Was it worth it? Absolutely! Am I lying? Maybe. At the end of the day, it doesn’t matter. Sometimes you just have to climb that goddamn mountain and prove just how stubborn you really are.
Tips on Hiking Table Mountain via Platteklip Gorge
- Who can hike Platteklip Gorge? You have to be surefooted and should be reasonably fit but then again look at me – I am neither, and I managed. But seriously, you will struggle a little, it goes up and only up but except for one big bolder where you need to use a rope there is no real climbing involved.
- Drive up Table Mountain Road like going to the cable car station (there are signs on Kloof Nek Road and Camps Bay Drive which you cannot miss). Just go beyond the cableway station until you see a green sign on the right saying Platteklip Gorge – this way you can park your car directly at the beginning of the hike. Note that you will need to walk back to your car from the cableway station once you are back down – an extra 10 minutes walk.
- Alternatively, take the Hop On Hop Off bus that stops in front of the cableway station or take an Uber/taxi to drop and fetch you after.
- If hiking Table Mountain without a guide, Platteklip Gorge is the ideal route because you cannot get lost. There is only one point when you can go left or right, and there are clear signs which way will lead you to where. Other than that – the only way is up.
- There have been reported muggings on Table Mountain but when we came it was positively crowded, so I wouldn’t be scared of going solo. That is if the weather is nice and there are other people around. In general, it is, of course, more fun to go in a little group. Make sure the slowest person sets the pace!
- Take enough water. I took a 0,75-litre bottle which was empty before I made it to the summit.
- There is no shade at all. Make sure to wear sunscreen and bring a hat. Get there early – we started at 8.30am, definitely too late on a beautiful sunny day. Do take a jersey as it can get chilly on top.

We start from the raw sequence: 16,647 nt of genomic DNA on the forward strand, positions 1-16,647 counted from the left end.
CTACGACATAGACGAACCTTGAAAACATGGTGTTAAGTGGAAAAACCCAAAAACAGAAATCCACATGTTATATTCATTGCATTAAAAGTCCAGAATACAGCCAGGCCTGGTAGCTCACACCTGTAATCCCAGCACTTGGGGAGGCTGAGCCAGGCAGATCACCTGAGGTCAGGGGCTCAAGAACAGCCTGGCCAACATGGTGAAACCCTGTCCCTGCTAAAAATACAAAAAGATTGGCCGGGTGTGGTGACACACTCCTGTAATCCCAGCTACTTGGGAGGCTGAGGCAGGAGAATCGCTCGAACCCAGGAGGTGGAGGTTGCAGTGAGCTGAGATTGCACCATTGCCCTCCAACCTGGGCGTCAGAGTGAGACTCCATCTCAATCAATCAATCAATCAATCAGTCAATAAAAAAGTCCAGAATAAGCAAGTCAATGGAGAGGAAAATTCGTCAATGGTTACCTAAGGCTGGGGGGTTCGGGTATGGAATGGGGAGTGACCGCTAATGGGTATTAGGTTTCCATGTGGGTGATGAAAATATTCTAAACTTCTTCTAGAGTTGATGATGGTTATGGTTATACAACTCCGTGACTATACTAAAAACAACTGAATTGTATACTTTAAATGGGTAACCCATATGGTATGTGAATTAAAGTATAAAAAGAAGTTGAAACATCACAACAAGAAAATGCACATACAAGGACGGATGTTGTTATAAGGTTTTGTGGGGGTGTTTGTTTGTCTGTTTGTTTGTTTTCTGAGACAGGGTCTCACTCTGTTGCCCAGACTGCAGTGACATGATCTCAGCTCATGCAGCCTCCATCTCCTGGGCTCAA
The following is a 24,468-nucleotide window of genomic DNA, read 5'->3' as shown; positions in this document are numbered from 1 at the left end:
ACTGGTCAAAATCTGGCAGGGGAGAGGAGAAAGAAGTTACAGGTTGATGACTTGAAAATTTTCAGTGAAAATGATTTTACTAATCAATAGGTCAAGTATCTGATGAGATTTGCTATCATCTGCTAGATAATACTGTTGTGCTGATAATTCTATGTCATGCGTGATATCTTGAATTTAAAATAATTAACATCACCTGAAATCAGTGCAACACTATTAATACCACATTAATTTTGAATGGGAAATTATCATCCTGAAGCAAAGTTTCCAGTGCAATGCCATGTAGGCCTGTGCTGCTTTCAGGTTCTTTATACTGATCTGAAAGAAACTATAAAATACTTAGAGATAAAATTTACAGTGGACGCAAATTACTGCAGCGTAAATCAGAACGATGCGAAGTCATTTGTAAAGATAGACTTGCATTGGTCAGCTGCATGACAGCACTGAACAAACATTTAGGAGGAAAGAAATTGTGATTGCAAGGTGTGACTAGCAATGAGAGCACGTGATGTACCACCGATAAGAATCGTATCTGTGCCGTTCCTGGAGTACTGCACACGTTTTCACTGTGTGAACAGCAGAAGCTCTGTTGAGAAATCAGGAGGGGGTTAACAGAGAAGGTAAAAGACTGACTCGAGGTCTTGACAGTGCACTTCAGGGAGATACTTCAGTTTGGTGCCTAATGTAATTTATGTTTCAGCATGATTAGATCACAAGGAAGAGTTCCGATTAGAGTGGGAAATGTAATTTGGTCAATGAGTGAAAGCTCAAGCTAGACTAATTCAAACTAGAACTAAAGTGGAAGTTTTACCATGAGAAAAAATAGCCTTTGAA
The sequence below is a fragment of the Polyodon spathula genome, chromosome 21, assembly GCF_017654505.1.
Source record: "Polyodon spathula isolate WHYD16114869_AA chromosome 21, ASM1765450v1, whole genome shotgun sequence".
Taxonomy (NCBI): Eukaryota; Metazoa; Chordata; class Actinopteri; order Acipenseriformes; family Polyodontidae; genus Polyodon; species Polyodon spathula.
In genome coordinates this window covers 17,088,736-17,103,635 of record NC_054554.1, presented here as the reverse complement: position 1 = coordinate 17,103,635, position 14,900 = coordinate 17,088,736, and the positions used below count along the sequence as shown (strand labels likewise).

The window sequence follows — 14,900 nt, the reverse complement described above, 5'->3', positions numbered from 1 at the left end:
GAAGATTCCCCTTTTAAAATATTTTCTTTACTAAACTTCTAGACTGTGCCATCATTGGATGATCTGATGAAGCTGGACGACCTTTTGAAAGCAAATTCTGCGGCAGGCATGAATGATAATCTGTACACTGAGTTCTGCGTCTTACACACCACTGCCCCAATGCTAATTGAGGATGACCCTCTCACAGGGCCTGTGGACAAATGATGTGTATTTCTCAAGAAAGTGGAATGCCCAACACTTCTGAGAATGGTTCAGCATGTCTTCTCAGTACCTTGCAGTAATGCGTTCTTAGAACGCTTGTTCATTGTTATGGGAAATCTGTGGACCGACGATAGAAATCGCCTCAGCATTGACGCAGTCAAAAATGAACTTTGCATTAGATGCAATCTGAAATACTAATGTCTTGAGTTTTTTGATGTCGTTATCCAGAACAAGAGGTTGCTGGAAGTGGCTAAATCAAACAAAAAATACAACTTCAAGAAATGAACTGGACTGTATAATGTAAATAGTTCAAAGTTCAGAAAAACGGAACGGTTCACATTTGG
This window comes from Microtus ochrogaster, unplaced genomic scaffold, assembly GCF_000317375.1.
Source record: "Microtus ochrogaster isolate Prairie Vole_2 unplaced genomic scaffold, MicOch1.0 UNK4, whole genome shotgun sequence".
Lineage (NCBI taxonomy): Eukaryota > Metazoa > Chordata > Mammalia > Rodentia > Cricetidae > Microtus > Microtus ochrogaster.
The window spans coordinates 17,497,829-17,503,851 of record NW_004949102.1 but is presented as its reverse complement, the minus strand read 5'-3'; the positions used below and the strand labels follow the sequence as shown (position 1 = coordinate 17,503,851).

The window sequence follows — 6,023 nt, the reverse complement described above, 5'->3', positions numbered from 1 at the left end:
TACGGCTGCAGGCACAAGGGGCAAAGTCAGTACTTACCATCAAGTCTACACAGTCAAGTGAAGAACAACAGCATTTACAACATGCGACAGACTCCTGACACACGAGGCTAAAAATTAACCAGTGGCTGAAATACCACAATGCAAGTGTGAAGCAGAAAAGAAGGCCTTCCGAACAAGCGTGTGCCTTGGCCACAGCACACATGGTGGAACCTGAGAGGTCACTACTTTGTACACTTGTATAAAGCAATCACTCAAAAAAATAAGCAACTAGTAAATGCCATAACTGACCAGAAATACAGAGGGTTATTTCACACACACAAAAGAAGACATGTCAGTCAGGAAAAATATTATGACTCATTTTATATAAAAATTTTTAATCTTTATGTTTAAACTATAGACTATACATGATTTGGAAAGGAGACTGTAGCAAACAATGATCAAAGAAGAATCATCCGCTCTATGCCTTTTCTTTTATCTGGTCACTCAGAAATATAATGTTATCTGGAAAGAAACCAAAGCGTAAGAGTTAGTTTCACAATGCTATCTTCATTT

- Check the weather forecast – you don’t want to be caught on the mountain when the wind is howling. Too much wind also means the cablecar won’t take you down.
- While my nephew hikes up Table Mountain barefoot, I recommend good trainers. You don’t need hiking boots, but you want to wear something you are surefooted in.
- On the top, you will find a little cafe, and you can buy your cableway ticket to get down. Bring cash or your credit card, the tickets are ZAR 150, and in most cases, you will not need to buy your ticket in advance.
- For those who aren’t too keen on cableways, yours truly included, note that the inside rotates so everyone can enjoy the view. Take a friend to hold on to if needed.
- Take a camera or cell phone – while it isn’t the most scenic route there are some beautiful views over Devil’s Peak, Signal Hill, and Lion’s Head, and you will need to take at least one selfie once you’ve made it to the top.
- Guidebooks will tell you the hike takes 3-4 hours. I managed it in just over two hours while it took my cousin and niece an hour. I also met a lady in her 60s who does the hike every day and manages in thirty minutes. Now that is impressive!
- For an alternative route that is not quite as steep and has prettier views check Skeleton Gorge.
- I recommend a cooling swim in the Atlantic or a celebratory breakfast on Kloof Street afterward. Don’t worry about being sweaty and exhausted, Cape Town is used to hikers, bikers, and people walking around in workout clothes.
Have you hiked up Table Mountain before?